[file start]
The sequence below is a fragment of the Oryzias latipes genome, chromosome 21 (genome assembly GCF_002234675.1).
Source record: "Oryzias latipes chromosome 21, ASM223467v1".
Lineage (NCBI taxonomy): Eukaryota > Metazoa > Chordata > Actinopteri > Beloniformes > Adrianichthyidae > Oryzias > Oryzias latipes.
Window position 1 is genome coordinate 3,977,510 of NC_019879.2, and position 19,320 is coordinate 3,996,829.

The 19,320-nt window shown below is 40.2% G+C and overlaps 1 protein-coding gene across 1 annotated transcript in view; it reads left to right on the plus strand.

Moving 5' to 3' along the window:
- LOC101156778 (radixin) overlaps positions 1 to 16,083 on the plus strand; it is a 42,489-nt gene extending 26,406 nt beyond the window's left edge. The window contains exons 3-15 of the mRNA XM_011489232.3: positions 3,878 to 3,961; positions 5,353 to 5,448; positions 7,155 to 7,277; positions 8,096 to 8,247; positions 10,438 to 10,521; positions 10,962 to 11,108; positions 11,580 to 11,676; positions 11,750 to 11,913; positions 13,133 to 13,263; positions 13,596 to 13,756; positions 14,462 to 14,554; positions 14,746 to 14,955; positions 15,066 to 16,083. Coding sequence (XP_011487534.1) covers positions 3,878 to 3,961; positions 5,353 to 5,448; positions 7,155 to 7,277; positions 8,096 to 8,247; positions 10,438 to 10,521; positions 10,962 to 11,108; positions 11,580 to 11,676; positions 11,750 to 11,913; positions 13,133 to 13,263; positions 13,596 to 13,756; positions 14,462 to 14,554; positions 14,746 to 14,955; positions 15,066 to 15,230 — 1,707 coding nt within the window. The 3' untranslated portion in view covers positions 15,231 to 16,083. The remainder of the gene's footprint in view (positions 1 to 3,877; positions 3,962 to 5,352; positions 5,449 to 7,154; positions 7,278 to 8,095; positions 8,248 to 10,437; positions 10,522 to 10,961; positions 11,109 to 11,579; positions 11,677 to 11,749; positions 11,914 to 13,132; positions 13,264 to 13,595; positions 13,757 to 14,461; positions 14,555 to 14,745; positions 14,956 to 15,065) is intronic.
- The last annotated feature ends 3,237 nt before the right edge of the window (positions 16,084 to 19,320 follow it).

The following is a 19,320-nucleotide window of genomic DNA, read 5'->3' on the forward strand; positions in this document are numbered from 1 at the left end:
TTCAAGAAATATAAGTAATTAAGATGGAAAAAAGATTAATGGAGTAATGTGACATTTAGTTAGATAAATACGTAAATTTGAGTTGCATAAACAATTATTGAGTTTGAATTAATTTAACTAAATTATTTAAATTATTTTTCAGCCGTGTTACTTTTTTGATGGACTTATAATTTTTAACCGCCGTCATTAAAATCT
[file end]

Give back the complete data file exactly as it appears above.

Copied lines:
The sequence below is a fragment of the Oryzias latipes genome, chromosome 21 (genome assembly GCF_002234675.1).
Source record: "Oryzias latipes chromosome 21, ASM223467v1".
Lineage (NCBI taxonomy): Eukaryota > Metazoa > Chordata > Actinopteri > Beloniformes > Adrianichthyidae > Oryzias > Oryzias latipes.
Window position 1 is genome coordinate 3,977,510 of NC_019879.2, and position 19,320 is coordinate 3,996,829.

The 19,320-nt window shown below is 40.2% G+C and overlaps 1 protein-coding gene across 1 annotated transcript in view; it reads left to right on the plus strand.

Moving 5' to 3' along the window:
- LOC101156778 (radixin) overlaps positions 1 to 16,083 on the plus strand; it is a 42,489-nt gene extending 26,406 nt beyond the window's left edge. The window contains exons 3-15 of the mRNA XM_011489232.3: positions 3,878 to 3,961; positions 5,353 to 5,448; positions 7,155 to 7,277; positions 8,096 to 8,247; positions 10,438 to 10,521; positions 10,962 to 11,108; positions 11,580 to 11,676; positions 11,750 to 11,913; positions 13,133 to 13,263; positions 13,596 to 13,756; positions 14,462 to 14,554; positions 14,746 to 14,955; positions 15,066 to 16,083. Coding sequence (XP_011487534.1) covers positions 3,878 to 3,961; positions 5,353 to 5,448; positions 7,155 to 7,277; positions 8,096 to 8,247; positions 10,438 to 10,521; positions 10,962 to 11,108; positions 11,580 to 11,676; positions 11,750 to 11,913; positions 13,133 to 13,263; positions 13,596 to 13,756; positions 14,462 to 14,554; positions 14,746 to 14,955; positions 15,066 to 15,230 — 1,707 coding nt within the window. The 3' untranslated portion in view covers positions 15,231 to 16,083. The remainder of the gene's footprint in view (positions 1 to 3,877; positions 3,962 to 5,352; positions 5,449 to 7,154; positions 7,278 to 8,095; positions 8,248 to 10,437; positions 10,522 to 10,961; positions 11,109 to 11,579; positions 11,677 to 11,749; positions 11,914 to 13,132; positions 13,264 to 13,595; positions 13,757 to 14,461; positions 14,555 to 14,745; positions 14,956 to 15,065) is intronic.
- The last annotated feature ends 3,237 nt before the right edge of the window (positions 16,084 to 19,320 follow it).

The following is a 19,320-nucleotide window of genomic DNA, read 5'->3' on the forward strand; positions in this document are numbered from 1 at the left end:
TTCAAGAAATATAAGTAATTAAGATGGAAAAAAGATTAATGGAGTAATGTGACATTTAGTTAGATAAATACGTAAATTTGAGTTGCATAAACAATTATTGAGTTTGAATTAATTTAACTAAATTATTTAAATTATTTTTCAGCCGTGTTACTTTTTTGATGGACTTATAATTTTTAACCGCCGTCATTAAAATCT